Insight Archive  | Subscribe to our insights >>

Aon  |  Professional Services Practice
A culture of caring: how law firms’ long-term sustainability depends on DE&I

Release Date: September 2021
pdf download risk-management-lessons-from-the-COVID-19-pandemic



Liliana Chang, a partner in the corporate department at the U.S. based law firm of Herrick, Feinstein LLP shares her experiences of diversity, equity and inclusion in the workplace and discusses how law firms must work to create and maintain a culture of caring to build long-term sustainability and pursue the opportunities of an increasingly globalized commercial world.

Tell us about your background and your journey to become a lawyer.

“My parents are Chinese and I was born and raised in Venezuela before moving to New York at the age of 12 with two of my siblings. We attended school as international students. I obtained my Bachelor of Business Administration degree from the Macaulay Honors College. At that time, few schools offered scholarships or awarded financial aid to international students, but Macaulay was the exception. I was fortunate to secure a full scholarship and sponsorship for several study abroad programs.

With respect to my professional path, I never really planned to work in law. My background was in finance and investments. I interned at several financial institutions while in college and realized that the banking environment was not a fit. After college, my sisters and I had started a small family business, a learning center. We had always done well in school and valued education. The neighbourhood we lived in was very diverse with many immigrant families, like mine, whose parents did not speak English and were not able to help their children with their schoolwork. The goal of the learning center was to assist these children in meeting their academic needs and goals. The business was successful and continued to expand. My sisters returned to school to pursue their respective Master’s in Education and I felt that I could better contribute to the business if I attended law school. I would not only be able to handle the business aspect of the learning center but also the legal aspects, especially the contracts. Long story short, I was accepted to law school and became a NYC Bar Diversity Fellow. The program facilitated placing diverse first year law students at prominent law firms. After that, I had a conversation with my sisters about working at a law firm full time while continuing to support the tutoring business and here I am today. They still run the business successfully and I am still there for them when they need me.”

From your perspective, why should diversity matter to law firms?

“Diversity matters not only in law firms but in any business, school, organization and society. Diversity provides an organization with different points of view. Diversity in the workplace helps a company better serve its clients because of the employees’ varying perspectives, viewpoints and backgrounds. Diversity helps in providing an understanding of the current and emerging issues faced by a company and its clients, and what matters to a society overall. Every culture is different, and it is important to have an open mind and to understand others in order to build strong relationships, which is the bedrock of any business. So, diversity absolutely does matter. By fostering a culture of caring, the decisions a firm makes will organically encompass DE&I considerations. Working at a firm that embraces this culture, like Herrick, helps me develop stronger relationships with both colleagues and clients. I really think that embracing such a culture is the foundation for success for law firms.”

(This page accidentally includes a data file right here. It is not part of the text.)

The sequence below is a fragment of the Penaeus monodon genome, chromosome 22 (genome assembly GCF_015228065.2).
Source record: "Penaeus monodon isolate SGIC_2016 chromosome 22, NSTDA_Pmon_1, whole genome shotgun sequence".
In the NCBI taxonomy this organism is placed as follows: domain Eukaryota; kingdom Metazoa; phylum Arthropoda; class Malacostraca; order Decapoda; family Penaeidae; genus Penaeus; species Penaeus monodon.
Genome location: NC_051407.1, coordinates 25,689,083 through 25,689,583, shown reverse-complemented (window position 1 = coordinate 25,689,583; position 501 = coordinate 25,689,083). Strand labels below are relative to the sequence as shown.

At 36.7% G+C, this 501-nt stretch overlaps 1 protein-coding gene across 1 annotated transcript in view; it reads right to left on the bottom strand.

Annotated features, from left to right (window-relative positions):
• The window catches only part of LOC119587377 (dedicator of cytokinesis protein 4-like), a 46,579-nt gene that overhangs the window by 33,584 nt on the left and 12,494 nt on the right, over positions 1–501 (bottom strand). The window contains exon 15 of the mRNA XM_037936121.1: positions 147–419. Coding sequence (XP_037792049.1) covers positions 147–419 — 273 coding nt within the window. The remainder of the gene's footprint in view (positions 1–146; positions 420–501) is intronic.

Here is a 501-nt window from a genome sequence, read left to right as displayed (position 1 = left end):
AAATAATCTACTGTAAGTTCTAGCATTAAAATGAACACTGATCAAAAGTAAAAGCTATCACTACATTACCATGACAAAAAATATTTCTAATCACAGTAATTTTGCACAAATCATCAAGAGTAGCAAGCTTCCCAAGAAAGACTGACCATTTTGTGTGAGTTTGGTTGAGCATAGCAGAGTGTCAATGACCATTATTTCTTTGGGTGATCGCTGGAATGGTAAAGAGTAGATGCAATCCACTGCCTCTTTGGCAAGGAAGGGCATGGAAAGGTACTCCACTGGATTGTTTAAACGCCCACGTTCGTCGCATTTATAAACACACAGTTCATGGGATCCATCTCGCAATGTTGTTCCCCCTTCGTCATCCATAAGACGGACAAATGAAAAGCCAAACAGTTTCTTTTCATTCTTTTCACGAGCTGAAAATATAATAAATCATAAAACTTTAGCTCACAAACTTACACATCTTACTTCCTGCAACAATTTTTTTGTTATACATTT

What is the single largest challenge you have had to overcome in your professional career as a lawyer?

“My biggest challenge involved understanding that I do fit in, not because I was not fitting in but because I always felt that my background was so different than my peers’. At an early age, it was not clear to me that being diverse was an asset. When you are a kid, all you think about is ‘where do I fit it?’ I was born to Chinese parents in Venezuela and my parents made sure my siblings and I learned about our culture. They were very strict about speaking only Chinese at home. I learned Spanish when I started school in Venezuela and learned English in junior high when I moved to New York. I took standardized tests for college and law school not in my first language, or my second language, but my third language. I received scholarships for both college and law school, and yet, it still was not clear to me that I was already successful. I think at Herrick was where I finally realized that I was doing okay and I was going to be fine.”